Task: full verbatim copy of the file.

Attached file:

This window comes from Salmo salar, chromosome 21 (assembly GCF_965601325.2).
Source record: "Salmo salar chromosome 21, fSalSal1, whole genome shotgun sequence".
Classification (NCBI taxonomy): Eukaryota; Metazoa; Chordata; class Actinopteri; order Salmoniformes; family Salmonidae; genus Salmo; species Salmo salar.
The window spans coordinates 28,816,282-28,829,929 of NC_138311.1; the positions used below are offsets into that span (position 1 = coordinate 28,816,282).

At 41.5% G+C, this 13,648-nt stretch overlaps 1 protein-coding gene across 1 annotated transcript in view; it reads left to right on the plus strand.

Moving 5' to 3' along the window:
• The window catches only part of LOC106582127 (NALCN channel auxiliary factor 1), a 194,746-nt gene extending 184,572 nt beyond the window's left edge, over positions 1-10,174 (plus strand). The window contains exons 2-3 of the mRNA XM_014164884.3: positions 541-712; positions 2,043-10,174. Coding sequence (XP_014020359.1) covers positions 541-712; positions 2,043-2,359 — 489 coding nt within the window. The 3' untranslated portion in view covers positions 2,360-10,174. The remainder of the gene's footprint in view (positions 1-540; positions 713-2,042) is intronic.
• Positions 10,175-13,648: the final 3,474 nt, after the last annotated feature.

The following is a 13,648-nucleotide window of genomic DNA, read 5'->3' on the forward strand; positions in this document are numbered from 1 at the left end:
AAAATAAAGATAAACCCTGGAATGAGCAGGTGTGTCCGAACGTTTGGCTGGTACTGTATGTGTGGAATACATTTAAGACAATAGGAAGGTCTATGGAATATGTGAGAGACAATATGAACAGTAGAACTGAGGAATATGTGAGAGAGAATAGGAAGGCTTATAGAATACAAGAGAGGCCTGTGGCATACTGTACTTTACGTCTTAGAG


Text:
This window comes from Salmo salar, chromosome 21 (assembly GCF_965601325.2).
Source record: "Salmo salar chromosome 21, fSalSal1, whole genome shotgun sequence".
Classification (NCBI taxonomy): Eukaryota; Metazoa; Chordata; class Actinopteri; order Salmoniformes; family Salmonidae; genus Salmo; species Salmo salar.
The window spans coordinates 28,816,282-28,829,929 of NC_138311.1; the positions used below are offsets into that span (position 1 = coordinate 28,816,282).

At 41.5% G+C, this 13,648-nt stretch overlaps 1 protein-coding gene across 1 annotated transcript in view; it reads left to right on the plus strand.

Moving 5' to 3' along the window:
• The window catches only part of LOC106582127 (NALCN channel auxiliary factor 1), a 194,746-nt gene extending 184,572 nt beyond the window's left edge, over positions 1-10,174 (plus strand). The window contains exons 2-3 of the mRNA XM_014164884.3: positions 541-712; positions 2,043-10,174. Coding sequence (XP_014020359.1) covers positions 541-712; positions 2,043-2,359 — 489 coding nt within the window. The 3' untranslated portion in view covers positions 2,360-10,174. The remainder of the gene's footprint in view (positions 1-540; positions 713-2,042) is intronic.
• Positions 10,175-13,648: the final 3,474 nt, after the last annotated feature.

The following is a 13,648-nucleotide window of genomic DNA, read 5'->3' on the forward strand; positions in this document are numbered from 1 at the left end:
AAAATAAAGATAAACCCTGGAATGAGCAGGTGTGTCCGAACGTTTGGCTGGTACTGTATGTGTGGAATACATTTAAGACAATAGGAAGGTCTATGGAATATGTGAGAGACAATATGAACAGTAGAACTGAGGAATATGTGAGAGAGAATAGGAAGGCTTATAGAATACAAGAGAGGCCTGTGGCATACTGTACTTTACGTCTTAGAG